NSW FACT SHEET 4: Compulsory Strata Management: How does it affect you and your scheme?

The NSW Civil & Administrative Tribunal (NCAT) has the power under section 162 of the Strata Schemes Management Act 1996 to appoint a compulsory strata managing agent to a strata scheme. This power is also contained in section 237 of the Strata Schemes Management Act 2015 which, but for part 11, will commence on 30 November 2016. The sections, which differ slightly, empower the NCAT the make an order that either all, or part, of the functions* of the owners corporation are delegated to a strata manager.

What does compulsory strata management mean?

The simple answer is that it means different things in different cases. For instance, NCAT may order that all the functions of the owners corporation are to given to the strata management agent or, it may order that only a certain power or function is given to the strata managing agent.

If all the powers of the owners corporation are granted to the strata managing agent meetings of the owners corporation are not necessary. Instead of you, as a lot owner, voting to decide matters the strata manager will exercise their delegated power. If they do so they can raise levies, pass resolutions on behalf of the owners corporation and pass by-laws pursuant to section 65A. A by-law could also be passed pursuant to section 52 by the compulsory strata manager with the prior written consent of the lot owner granted the exclusive use right or special privilege.

On the other hand if the strata manager were only granted the powers of the executive committee, they could call meetings, pay invoices (unless restricted by the owners corporation at general meeting from doing so) and conduct the day to day affairs of the owners corporation but could not pass any resolutions that are required by the Act to be passed at general meeting. This would include resolutions to pass by-laws, to accept an easement or to alter or amend the common property.

Who can apply for an order for compulsory management?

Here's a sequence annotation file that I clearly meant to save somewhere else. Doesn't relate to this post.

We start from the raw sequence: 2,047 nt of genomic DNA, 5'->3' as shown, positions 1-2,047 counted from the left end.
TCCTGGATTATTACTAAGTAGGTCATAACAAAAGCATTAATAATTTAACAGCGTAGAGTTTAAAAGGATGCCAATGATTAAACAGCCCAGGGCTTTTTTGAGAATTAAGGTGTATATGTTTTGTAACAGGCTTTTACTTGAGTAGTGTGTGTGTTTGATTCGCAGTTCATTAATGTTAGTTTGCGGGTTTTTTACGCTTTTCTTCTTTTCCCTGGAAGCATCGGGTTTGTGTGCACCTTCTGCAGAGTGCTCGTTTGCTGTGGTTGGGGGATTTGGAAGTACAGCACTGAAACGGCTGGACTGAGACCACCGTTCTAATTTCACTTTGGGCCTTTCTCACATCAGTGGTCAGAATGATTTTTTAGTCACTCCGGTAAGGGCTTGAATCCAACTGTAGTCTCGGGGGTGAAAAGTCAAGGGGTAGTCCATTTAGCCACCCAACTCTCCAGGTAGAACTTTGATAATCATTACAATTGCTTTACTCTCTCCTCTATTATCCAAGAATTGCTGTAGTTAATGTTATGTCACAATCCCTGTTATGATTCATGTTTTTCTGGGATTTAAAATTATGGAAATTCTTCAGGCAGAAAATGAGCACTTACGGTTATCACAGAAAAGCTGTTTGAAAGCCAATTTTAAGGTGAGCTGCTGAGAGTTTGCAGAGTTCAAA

A wide variety of people can obtain an order to appoint a compulsory strata manager and it need not be a lot owner. They are:

  • anyone with an interest or estate in a lot in the scheme or if the scheme is a leasehold scheme, a lease of a lot;
  • anyone who has obtained an order under the 1996 or the 2015 Act that has not been complied with and that imposed a duty on the owners corporation, executive/strata committee or an officer of the owners corporation
  • an authority that has the benefit of a positive covenant requiring a duty of the owners corporation; or
  • a judgment creditor to whom the owners corporation owes a judgement debt

When can the NCAT make an order for compulsory management?

Both the 1996 and 2015 Acts provide that the NCAT may make an order only if satisfied that:

(a)  the management of a strata scheme is not functioning or is not functioning satisfactorily, or

(b)  an owners corporation has failed to comply with a requirement imposed on the owners corporation by an order made under the Act, or

(c)  an owners corporation has failed to perform one or more of its duties, or

(d)  an owners corporation owes a judgment debt.

What does “not functioning or is not functioning satisfactorily” mean?

CTTT (the predecessor to the NCAT) Member Moore in Coote v Sharpe, Wentzel & Owners Corporation Strata Plan 55434 stated that imposing a compulsory strata manager upon an owners corporation is a “draconian” measure as it “removes the democratic process which has been established” under the Act. As such, the reasons for a finding of dysfunction must be based on objective evidence. For this reason, these orders are not lightly granted.

Instances where an order for compulsory strata management has been made show that the following behaviour can be a sign of a failure to function when affects the management structure of the scheme:

–          a failure (or inability) to pass resolutions to raise contributions;

–          a continued failure to carry out required maintenance and repairs

–          a long history of acrimony, deep seated discord and or violence in the scheme;

–          the presence of a voting block, for instance, where divisions within the scheme see a 50/50 stand off meaning resolutions cannot be passed;

–          a pattern of strata managers terminating their appointment; and

–          a pattern of improper decisions making (i.e. decisions not made in accordance with the Act)

* The Dictionary to the Act defines “function” as “function includes a power, authority or duty.”

Any further questions about strata or community titles law?

Call Kerin Benson Lawyers on 02 8706 7060 or email allison@kerinbensonlawyers.com.au or enquiries@kerinbensonlawyers.com.au

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